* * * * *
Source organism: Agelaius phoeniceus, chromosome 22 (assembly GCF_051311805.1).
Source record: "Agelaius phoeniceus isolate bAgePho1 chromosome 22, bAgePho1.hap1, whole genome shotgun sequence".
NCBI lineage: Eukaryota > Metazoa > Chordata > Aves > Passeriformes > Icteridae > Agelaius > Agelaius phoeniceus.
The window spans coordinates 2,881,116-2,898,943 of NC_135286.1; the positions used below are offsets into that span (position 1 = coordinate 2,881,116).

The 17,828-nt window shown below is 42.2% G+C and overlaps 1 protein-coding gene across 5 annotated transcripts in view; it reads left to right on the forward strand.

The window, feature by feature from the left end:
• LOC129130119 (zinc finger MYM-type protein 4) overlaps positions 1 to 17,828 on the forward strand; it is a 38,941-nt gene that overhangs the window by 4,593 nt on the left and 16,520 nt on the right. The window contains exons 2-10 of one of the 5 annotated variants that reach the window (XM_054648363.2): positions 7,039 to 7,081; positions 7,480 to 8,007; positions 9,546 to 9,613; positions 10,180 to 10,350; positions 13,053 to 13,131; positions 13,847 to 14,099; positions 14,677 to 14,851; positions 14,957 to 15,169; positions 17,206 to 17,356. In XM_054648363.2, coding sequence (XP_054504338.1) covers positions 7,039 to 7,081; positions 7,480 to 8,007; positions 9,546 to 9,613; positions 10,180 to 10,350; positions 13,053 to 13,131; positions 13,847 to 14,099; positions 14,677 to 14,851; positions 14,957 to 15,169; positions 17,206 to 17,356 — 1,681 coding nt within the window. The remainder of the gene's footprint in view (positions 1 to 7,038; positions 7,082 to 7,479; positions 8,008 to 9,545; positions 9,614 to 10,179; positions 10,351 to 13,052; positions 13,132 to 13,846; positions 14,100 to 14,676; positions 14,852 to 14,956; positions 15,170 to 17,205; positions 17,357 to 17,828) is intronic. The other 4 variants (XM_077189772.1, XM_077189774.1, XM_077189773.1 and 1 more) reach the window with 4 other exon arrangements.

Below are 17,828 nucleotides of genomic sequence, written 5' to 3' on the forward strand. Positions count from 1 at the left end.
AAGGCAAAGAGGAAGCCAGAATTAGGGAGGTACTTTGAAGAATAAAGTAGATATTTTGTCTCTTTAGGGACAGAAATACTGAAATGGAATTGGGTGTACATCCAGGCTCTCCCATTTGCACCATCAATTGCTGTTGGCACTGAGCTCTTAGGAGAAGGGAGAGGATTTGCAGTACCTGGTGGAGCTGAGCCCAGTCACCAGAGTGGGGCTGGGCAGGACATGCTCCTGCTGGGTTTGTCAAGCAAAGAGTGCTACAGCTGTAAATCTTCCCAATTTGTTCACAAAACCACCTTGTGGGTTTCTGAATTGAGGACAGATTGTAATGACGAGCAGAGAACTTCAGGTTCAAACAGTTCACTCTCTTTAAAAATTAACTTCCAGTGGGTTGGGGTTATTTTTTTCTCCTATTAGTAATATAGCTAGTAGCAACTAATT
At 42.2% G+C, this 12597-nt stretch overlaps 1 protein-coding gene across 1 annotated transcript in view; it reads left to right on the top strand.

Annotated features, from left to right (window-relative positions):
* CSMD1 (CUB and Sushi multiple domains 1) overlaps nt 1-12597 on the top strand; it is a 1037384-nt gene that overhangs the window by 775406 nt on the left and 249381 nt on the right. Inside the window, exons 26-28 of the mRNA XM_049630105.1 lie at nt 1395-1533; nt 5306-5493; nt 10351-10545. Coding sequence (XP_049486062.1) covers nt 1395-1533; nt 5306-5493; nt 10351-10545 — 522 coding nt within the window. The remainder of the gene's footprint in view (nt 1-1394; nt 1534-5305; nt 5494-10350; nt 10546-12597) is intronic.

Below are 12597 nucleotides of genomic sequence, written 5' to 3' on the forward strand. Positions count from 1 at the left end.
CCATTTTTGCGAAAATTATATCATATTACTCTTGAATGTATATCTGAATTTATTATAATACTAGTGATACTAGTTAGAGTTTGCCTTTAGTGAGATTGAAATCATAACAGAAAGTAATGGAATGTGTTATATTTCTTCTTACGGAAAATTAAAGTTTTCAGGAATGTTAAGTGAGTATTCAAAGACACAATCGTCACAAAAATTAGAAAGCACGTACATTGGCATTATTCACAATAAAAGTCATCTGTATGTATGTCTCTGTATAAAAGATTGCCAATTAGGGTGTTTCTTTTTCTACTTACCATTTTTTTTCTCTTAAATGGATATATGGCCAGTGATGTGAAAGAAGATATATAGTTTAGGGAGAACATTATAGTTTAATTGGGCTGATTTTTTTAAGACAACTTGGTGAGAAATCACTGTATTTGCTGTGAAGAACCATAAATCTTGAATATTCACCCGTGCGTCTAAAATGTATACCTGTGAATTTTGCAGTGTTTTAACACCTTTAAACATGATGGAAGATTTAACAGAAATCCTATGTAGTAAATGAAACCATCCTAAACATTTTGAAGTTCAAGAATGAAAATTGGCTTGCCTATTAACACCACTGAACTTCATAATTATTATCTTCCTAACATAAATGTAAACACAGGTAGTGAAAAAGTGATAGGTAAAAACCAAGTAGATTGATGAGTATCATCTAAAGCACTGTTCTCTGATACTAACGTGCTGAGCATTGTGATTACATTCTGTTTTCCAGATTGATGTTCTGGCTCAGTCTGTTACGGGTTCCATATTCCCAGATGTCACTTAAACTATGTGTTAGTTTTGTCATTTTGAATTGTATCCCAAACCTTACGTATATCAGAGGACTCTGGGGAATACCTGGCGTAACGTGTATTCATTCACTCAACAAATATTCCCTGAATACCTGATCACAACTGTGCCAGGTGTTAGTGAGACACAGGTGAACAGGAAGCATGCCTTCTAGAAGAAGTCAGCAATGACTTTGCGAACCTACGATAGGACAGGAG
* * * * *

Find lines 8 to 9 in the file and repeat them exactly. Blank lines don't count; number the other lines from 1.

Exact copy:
Below are 17,828 nucleotides of genomic sequence, written 5' to 3' on the forward strand. Positions count from 1 at the left end.
AAGGCAAAGAGGAAGCCAGAATTAGGGAGGTACTTTGAAGAATAAAGTAGATATTTTGTCTCTTTAGGGACAGAAATACTGAAATGGAATTGGGTGTACATCCAGGCTCTCCCATTTGCACCATCAATTGCTGTTGGCACTGAGCTCTTAGGAGAAGGGAGAGGATTTGCAGTACCTGGTGGAGCTGAGCCCAGTCACCAGAGTGGGGCTGGGCAGGACATGCTCCTGCTGGGTTTGTCAAGCAAAGAGTGCTACAGCTGTAAATCTTCCCAATTTGTTCACAAAACCACCTTGTGGGTTTCTGAATTGAGGACAGATTGTAATGACGAGCAGAGAACTTCAGGTTCAAACAGTTCACTCTCTTTAAAAATTAACTTCCAGTGGGTTGGGGTTATTTTTTTCTCCTATTAGTAATATAGCTAGTAGCAACTAATT